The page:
Once upon a time someone close to me asked me something like, “What’s wrong with vanity?” My answer went something like this:
Let’s start with Webster’s definition of “vanity”:
inflated pride in oneself or one’s appearance: CONCEIT
something that is vain, empty, or valueless
Vanity is a story that we tell ourselves, not because it’s true, but because it pleases us. The pleasure it gives us invites us to repeat it, and therein lies the peril.
What we habitually do and say and think becomes what we are. There are better things to become than an empty story.
Vanity is the person who is concerned about being described as wicked, but who doesn’t care about actually being wicked.
Vanity teaches us to attend to what doesn’t matter, and neglect what does.
Vanity seduces. It rewards our attention to whatever flatters or aggrandizes us, whatever tells us that we are right or good or significant, whatever silly story we’re telling ourselves because it pleases us to do so.
Now, I like silly stories as much as the next fellow–probably more than most, in fact. But it’s important to know when we’re repeating facts about the world and when we’re just telling silly stories. It’s foolish to confuse one for the other. Vanity invites us to blur the distinction. It encourages us to dwell on stories because they please us, rather than because they’re true.
Our understanding is our map of the world. It informs us where we can go and what we can do. It enables us to choose this way rather than that way, because this way is better. If the map is wrong, then our choices are likely to be wrong, too.
Vanity encourages us to use a map because it’s pretty, rather than because it’s accurate. There’s nothing wrong with a pretty picture, but if we mistake it for a map and use it for navigation, then we are lost. If we reach our destination without mishap, it’s purely by dumb luck. To avoid catastrophe, we must remember to consult a proper map, no matter how attractive the pretty picture might be.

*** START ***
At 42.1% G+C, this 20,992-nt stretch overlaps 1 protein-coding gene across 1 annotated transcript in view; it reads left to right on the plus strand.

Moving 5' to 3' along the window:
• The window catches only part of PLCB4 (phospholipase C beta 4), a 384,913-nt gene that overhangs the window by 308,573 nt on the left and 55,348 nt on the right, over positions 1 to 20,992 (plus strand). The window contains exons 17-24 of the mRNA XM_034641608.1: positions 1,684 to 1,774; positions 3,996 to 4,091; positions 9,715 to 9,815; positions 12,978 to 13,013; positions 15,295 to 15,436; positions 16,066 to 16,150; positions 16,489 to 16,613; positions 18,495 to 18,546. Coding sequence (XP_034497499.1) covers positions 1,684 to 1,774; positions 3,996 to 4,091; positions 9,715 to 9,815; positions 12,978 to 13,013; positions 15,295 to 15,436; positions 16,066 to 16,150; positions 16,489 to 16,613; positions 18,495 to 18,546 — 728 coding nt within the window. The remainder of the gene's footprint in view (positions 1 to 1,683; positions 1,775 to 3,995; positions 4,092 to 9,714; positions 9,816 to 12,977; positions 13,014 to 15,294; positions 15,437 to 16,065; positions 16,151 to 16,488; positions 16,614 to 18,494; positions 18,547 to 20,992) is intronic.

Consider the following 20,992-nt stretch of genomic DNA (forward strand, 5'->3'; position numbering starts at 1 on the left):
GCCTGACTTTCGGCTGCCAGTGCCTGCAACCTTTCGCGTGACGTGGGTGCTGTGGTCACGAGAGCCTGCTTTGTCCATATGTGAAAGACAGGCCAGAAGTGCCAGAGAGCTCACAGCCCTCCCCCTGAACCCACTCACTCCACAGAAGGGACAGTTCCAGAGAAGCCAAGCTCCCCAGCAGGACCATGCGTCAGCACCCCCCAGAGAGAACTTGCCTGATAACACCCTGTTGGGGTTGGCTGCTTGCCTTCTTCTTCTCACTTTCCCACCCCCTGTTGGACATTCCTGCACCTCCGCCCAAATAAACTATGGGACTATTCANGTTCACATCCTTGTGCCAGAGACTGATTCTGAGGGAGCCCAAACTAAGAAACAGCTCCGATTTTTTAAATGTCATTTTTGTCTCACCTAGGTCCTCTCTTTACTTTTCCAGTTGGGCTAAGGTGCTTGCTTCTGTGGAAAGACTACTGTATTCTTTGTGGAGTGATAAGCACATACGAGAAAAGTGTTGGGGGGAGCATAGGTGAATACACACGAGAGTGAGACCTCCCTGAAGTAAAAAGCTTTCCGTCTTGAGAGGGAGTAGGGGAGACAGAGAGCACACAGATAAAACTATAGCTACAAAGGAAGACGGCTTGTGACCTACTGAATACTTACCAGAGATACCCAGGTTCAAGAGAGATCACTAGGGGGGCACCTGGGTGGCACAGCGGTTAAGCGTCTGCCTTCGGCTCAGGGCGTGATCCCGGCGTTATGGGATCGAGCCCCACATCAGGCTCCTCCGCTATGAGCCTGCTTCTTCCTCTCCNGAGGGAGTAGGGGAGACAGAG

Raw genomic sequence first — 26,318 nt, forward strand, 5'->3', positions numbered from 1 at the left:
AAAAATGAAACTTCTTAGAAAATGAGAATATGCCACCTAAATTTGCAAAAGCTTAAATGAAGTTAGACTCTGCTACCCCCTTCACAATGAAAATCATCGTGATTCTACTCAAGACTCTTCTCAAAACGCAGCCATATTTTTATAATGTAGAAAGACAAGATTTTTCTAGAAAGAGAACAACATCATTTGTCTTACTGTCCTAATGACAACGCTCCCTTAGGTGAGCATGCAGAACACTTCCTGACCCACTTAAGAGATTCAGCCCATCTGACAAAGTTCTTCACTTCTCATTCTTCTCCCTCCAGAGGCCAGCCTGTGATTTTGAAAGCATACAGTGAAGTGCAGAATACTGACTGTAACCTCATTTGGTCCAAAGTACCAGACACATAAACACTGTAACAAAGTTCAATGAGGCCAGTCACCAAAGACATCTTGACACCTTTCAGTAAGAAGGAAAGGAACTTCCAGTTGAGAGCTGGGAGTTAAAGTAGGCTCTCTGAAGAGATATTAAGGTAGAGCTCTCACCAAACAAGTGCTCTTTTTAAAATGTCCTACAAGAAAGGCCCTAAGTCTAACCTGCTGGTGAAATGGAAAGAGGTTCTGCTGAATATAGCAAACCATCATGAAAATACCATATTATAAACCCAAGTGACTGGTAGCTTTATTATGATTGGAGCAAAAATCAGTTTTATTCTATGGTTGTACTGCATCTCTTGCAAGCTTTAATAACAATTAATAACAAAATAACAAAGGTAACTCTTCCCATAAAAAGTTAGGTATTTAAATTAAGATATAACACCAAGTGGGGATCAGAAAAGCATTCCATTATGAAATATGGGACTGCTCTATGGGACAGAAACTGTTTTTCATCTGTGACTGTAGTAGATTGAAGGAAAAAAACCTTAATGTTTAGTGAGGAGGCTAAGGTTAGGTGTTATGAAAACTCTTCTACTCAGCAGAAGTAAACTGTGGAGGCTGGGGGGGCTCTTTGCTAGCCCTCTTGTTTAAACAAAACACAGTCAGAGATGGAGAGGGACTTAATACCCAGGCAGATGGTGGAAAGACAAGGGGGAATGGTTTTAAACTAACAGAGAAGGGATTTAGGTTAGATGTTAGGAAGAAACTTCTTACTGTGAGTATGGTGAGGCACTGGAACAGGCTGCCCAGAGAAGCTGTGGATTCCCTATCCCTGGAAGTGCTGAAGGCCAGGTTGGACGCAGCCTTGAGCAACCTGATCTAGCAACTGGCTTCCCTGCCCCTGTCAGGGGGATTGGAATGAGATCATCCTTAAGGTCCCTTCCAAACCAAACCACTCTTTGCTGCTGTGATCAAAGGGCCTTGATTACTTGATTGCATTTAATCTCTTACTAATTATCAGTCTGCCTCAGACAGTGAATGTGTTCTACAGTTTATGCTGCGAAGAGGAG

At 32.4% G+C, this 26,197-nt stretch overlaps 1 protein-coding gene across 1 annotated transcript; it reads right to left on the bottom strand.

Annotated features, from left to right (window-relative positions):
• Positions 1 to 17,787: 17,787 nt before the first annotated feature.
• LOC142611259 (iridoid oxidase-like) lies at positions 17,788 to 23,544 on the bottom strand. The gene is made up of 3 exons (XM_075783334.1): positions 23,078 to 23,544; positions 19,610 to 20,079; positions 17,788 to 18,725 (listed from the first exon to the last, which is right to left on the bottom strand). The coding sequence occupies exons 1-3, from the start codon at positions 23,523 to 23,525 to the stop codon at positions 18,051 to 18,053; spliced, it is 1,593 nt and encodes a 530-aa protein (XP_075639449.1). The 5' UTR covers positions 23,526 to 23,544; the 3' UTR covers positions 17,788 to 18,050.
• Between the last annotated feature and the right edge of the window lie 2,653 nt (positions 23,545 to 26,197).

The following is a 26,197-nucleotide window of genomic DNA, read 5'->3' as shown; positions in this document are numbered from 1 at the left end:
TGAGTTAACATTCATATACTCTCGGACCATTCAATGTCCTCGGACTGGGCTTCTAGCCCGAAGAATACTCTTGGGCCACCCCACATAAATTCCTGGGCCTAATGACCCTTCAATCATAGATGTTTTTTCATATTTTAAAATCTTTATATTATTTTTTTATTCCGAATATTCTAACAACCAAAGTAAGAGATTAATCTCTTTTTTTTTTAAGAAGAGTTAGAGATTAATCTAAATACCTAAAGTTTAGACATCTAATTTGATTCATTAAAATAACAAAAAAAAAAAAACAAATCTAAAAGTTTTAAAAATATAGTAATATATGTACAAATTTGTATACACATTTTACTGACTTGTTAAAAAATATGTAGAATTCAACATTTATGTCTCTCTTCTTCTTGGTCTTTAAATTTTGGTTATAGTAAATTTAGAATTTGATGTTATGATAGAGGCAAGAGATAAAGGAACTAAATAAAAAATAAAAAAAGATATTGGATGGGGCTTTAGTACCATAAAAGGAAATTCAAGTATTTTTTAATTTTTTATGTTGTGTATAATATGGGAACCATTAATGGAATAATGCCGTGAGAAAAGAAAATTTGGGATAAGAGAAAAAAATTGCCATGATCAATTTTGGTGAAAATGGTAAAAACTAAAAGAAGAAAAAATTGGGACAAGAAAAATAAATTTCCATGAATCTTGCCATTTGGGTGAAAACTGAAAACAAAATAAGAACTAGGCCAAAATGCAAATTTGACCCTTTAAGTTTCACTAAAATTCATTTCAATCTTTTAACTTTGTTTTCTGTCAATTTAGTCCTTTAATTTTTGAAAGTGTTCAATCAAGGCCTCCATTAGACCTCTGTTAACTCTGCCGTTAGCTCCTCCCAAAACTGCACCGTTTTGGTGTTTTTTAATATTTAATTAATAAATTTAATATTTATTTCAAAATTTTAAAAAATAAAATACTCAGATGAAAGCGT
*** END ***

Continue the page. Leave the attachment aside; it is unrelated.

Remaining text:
In the limit, if we forget that there’s a difference between what pleases us and what’s true, we can become disastrously lost. We may forget that there is a destination at all, that there is any possibility of reaching one. That way lies a life of wandering in the wilderness at the mercy of Fortune.
Vanity is sugar for the psyche. A little bit won’t hurt, but the sweet taste is addictive. If you yield to the temptation it can crowd out nutritious fare. Embrace it without restraint and it becomes a poison. It fills irreplaceable hours of our lives with longing for rewards that amount to nothing, and ambitions that lead nowhere.
In small doses, vanity is harmless, a spice that turns happiness to joy.
In large doses it’s deadly.
A person who leaves no room at all for vanity might become a stick in the mud.
One who leaves room for nothing else is a monster.